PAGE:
Although I believe in controlling my destiny and finding my own path in life and all that mumbo jumbo, I got my first advertising job purely by chance. At that time, I had just graduated from Billy Blue College studying Visual Communications and had just landed an in-house design job as a graphic designer at a firm which provides health services and assistance across the world. My job was to design packages for the doctors to present to the different hospitals around the world. About 3 months into the job I bumped into a college friend of mine who happened to be working at an advertising agency (Ideaworks) next door. She invited me to her office and showed me around and, next thing I knew, I was hanging out nearly every day at the agency. With masses of creative people around me, I knew I had to find a way to somehow work there. One day, we were drinking in the kitchen of the agency which had a blackboard wall on one side. I decided to write down my name, my number and wrote “hire me” on the board. It was a long shot, but worth it. After a week or so, I got a call from the agency and I never looked back.
Ideaworks was a full service advertising agency. During my 5 years there, my role progressively grew more creative. I started as a junior burger (junior art director) handling the BIG W department store account. My first campaign was the biggest event of the year: BIG W’s Toys Spectacular. Working with Louise “Lu” Mahoney, my creative director, we came up with a really successful campaign which won the catalogue of the year award. Andrew Fraser, my ECD suggested I study at Award School and mentored me on the craft of advertising. I had the opportunity to work on brand design as well as digital projects. One of my first branding jobs was creating a mascot for Fastway, a transport service company, under the guidance of Glen Barry, the creative director of the brand department at the time. It was at this point where branding and advertising became my focus.
There were a few different eras during my time at Ideaworks. I had four different creative directors, went through three general managers, and one company restructure; each with a different working process and I had the chance to learn from each of them. But I think the most important things I learnt from them were the unwillingness to give up and always to push for the best solution.
What I learnt from Award School totally changed my perspective on my work process and thinking behind every job. Three months, twelve briefs, no sleep and three boxes of red bulls to reach enlightenment. The process of understanding what an idea is. Coming up with an insight no one else can see. Finding the idea to reveal the insight. I learnt that behind every great idea are a hundred other great ideas thrown out. I learnt how to think. I learnt how to tell stories. I learnt how to sell. I learnt what the other person was thinking. Oh and I learnt how to make ads in the process.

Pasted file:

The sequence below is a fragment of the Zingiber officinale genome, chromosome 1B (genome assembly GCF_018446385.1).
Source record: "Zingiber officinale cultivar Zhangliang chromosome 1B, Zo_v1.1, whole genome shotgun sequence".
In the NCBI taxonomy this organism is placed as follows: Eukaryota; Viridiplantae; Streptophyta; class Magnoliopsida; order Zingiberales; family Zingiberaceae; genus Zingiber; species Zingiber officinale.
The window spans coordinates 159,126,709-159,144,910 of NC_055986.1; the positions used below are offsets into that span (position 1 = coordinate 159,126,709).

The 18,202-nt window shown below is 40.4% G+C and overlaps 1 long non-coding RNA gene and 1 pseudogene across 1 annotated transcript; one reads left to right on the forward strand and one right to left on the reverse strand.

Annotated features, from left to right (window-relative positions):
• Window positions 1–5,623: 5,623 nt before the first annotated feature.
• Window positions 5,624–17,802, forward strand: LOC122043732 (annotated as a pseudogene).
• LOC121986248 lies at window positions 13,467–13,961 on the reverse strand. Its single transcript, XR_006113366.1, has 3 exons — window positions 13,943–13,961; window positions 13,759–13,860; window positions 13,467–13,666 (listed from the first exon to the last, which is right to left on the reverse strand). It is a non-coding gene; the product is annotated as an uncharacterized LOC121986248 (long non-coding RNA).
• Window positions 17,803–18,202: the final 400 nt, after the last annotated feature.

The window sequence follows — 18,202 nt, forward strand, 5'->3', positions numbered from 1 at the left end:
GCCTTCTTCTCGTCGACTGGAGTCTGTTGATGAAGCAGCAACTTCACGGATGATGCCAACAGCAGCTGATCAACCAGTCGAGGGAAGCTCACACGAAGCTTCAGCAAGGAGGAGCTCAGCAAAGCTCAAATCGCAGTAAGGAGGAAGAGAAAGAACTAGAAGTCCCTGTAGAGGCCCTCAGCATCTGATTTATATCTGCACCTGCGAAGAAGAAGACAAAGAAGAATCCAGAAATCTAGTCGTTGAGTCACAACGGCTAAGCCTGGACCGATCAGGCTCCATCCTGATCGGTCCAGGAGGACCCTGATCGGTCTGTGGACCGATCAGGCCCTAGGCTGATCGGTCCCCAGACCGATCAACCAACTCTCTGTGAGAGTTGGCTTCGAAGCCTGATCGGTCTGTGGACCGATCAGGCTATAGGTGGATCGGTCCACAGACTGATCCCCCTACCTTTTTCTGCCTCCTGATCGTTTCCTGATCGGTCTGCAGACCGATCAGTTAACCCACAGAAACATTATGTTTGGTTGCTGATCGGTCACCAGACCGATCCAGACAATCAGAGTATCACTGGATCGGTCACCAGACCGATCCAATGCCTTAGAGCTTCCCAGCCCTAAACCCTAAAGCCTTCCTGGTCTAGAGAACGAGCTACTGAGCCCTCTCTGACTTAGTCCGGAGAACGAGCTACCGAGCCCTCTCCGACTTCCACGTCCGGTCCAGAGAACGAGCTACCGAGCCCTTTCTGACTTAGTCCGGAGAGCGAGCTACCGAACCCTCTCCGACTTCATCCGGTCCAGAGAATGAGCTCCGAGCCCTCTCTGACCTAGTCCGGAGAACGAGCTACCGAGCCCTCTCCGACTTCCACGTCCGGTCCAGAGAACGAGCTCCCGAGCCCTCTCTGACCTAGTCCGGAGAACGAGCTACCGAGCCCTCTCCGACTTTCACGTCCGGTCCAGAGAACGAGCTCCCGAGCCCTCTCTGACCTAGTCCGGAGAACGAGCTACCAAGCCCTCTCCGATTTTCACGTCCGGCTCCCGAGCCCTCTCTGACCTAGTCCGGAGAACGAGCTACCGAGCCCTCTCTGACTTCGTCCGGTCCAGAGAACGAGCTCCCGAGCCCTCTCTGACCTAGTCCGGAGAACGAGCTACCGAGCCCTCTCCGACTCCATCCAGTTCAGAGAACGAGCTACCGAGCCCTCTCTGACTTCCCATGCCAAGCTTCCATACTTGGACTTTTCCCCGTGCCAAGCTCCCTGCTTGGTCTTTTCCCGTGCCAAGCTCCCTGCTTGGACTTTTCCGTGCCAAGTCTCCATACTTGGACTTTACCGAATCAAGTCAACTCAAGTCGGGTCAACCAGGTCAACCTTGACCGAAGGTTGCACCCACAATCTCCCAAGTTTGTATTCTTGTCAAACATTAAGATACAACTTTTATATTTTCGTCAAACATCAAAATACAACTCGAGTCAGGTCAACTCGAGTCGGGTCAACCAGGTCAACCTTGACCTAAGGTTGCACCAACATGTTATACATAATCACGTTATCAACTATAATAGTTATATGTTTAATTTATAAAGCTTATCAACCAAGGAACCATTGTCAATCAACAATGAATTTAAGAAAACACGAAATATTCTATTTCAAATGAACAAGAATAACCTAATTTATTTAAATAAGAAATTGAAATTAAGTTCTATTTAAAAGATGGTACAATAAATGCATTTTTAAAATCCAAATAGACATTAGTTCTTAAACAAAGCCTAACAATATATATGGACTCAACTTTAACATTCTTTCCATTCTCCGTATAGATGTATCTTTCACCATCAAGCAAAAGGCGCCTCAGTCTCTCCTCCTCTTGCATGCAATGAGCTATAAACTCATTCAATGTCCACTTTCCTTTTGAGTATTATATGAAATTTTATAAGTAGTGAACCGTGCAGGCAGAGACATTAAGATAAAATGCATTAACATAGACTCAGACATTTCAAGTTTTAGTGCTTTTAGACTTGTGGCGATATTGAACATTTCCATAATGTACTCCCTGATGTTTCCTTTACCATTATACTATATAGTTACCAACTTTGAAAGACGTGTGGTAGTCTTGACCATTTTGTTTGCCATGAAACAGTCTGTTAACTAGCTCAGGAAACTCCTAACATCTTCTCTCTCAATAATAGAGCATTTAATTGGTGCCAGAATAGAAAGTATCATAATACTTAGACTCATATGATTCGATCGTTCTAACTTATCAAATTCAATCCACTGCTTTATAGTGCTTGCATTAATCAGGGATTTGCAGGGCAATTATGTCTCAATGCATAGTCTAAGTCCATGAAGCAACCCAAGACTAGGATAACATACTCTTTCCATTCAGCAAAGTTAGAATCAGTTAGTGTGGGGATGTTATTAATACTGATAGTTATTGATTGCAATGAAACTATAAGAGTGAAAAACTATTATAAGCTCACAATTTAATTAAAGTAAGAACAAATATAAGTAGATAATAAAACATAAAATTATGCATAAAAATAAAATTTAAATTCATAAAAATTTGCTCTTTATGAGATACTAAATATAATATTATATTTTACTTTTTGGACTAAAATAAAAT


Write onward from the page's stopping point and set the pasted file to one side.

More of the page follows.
I met Steve Arnold while I was still at Ideaworks through another friend of mine, and I remember we’d hang out and talk about all kinds of designs from the time we met to the time we left. It was always like that. He’s been my design mentor ever since I can remember meeting him. So when he started his own agency and asked if I’d wanted to work on a pitch with him, I jumped at the opportunity. It was at Iconika and through our many conversations about design and branding where I really started to understand what branding is and how to build a brand strategy.
Because Iconika had just started at the time, I couldn’t just rely on working there so I went back to advertising. I fell in love straight away with BMF. The rustic entrance into an open office interior, a wonderful, talented, creative team and an awesome, creative lead. It felt like I was part of the family there right away; plus I was reunited with my old account manager while I was at Ideaworks which was great. I was hired as an art director to work on an ALDI campaign (German supermarket chain) and it was the first time I art directed food. From chocolates to Thai cuisine to pulled pork, it was as insightful as it was tasty. Although shooting food isn’t always as easy as it looks, my team and I worked through each problem to get the best solution. I remember one time, the food stylist put freshly microwaved tampons that were soaked in water into a basket of hot cross buns to create smoke. Whatever it took to get the job done. I dare say we had the most beautifully shot photography out of all the supermarkets plus the client always welcomed fresh ideas and campaigns which made the job easier.
So as you can probably tell, I met a lot of great people at Ideaworks, and one of them is Matt “Baz” Barratt. Baz showed me the proper design process and what it takes in building a successful brand identity and presentation. He left after spending a year at Ideaworks to become design director at Hoyne design and it was during that time when he asked me to join him at Hoyne. Having developed a tremendous passion for both branding and advertising, I had the tough choice of whether to go back to brand design or continue the job at BMF. But Hoyne became my choice as I wanted to take on a challenge. Sure enough, Hoyne was one of my most challenging but rewarding roles to date. Not only did I get to design the brand identity, but I also got to be involved in writing the strategy and presentation, plus creating the ad campaign for the brand as well as the opportunity to work on beautiful illustrations for great brands.
I’ve always loved the unknown and I’m curious about what’s next. I don’t know where my next stop will be but I know it will make a great story…